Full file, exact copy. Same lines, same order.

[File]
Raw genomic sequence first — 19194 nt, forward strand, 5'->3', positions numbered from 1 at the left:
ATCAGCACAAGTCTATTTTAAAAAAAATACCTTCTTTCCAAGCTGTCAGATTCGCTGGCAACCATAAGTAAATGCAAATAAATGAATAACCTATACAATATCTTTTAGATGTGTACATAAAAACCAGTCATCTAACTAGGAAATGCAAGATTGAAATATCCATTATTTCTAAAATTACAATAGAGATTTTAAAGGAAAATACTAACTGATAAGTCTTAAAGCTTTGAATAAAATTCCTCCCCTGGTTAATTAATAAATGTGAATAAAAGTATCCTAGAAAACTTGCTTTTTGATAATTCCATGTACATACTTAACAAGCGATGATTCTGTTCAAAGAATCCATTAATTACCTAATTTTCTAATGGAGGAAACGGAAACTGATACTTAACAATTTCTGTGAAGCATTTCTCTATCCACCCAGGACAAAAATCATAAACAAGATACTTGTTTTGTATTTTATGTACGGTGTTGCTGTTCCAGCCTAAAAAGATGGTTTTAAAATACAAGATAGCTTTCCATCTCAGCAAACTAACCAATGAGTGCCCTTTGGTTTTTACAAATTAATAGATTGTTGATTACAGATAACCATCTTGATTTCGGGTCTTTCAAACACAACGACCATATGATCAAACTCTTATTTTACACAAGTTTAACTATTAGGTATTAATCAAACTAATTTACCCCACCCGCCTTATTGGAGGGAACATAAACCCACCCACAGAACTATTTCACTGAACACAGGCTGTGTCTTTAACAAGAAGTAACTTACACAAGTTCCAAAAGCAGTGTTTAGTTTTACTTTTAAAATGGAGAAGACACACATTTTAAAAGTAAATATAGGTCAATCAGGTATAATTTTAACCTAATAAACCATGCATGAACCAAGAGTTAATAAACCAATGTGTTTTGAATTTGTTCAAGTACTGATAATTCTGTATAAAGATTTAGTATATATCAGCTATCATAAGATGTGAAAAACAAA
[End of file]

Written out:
Raw genomic sequence first — 19194 nt, forward strand, 5'->3', positions numbered from 1 at the left:
ATCAGCACAAGTCTATTTTAAAAAAAATACCTTCTTTCCAAGCTGTCAGATTCGCTGGCAACCATAAGTAAATGCAAATAAATGAATAACCTATACAATATCTTTTAGATGTGTACATAAAAACCAGTCATCTAACTAGGAAATGCAAGATTGAAATATCCATTATTTCTAAAATTACAATAGAGATTTTAAAGGAAAATACTAACTGATAAGTCTTAAAGCTTTGAATAAAATTCCTCCCCTGGTTAATTAATAAATGTGAATAAAAGTATCCTAGAAAACTTGCTTTTTGATAATTCCATGTACATACTTAACAAGCGATGATTCTGTTCAAAGAATCCATTAATTACCTAATTTTCTAATGGAGGAAACGGAAACTGATACTTAACAATTTCTGTGAAGCATTTCTCTATCCACCCAGGACAAAAATCATAAACAAGATACTTGTTTTGTATTTTATGTACGGTGTTGCTGTTCCAGCCTAAAAAGATGGTTTTAAAATACAAGATAGCTTTCCATCTCAGCAAACTAACCAATGAGTGCCCTTTGGTTTTTACAAATTAATAGATTGTTGATTACAGATAACCATCTTGATTTCGGGTCTTTCAAACACAACGACCATATGATCAAACTCTTATTTTACACAAGTTTAACTATTAGGTATTAATCAAACTAATTTACCCCACCCGCCTTATTGGAGGGAACATAAACCCACCCACAGAACTATTTCACTGAACACAGGCTGTGTCTTTAACAAGAAGTAACTTACACAAGTTCCAAAAGCAGTGTTTAGTTTTACTTTTAAAATGGAGAAGACACACATTTTAAAAGTAAATATAGGTCAATCAGGTATAATTTTAACCTAATAAACCATGCATGAACCAAGAGTTAATAAACCAATGTGTTTTGAATTTGTTCAAGTACTGATAATTCTGTATAAAGATTTAGTATATATCAGCTATCATAAGATGTGAAAAACAAA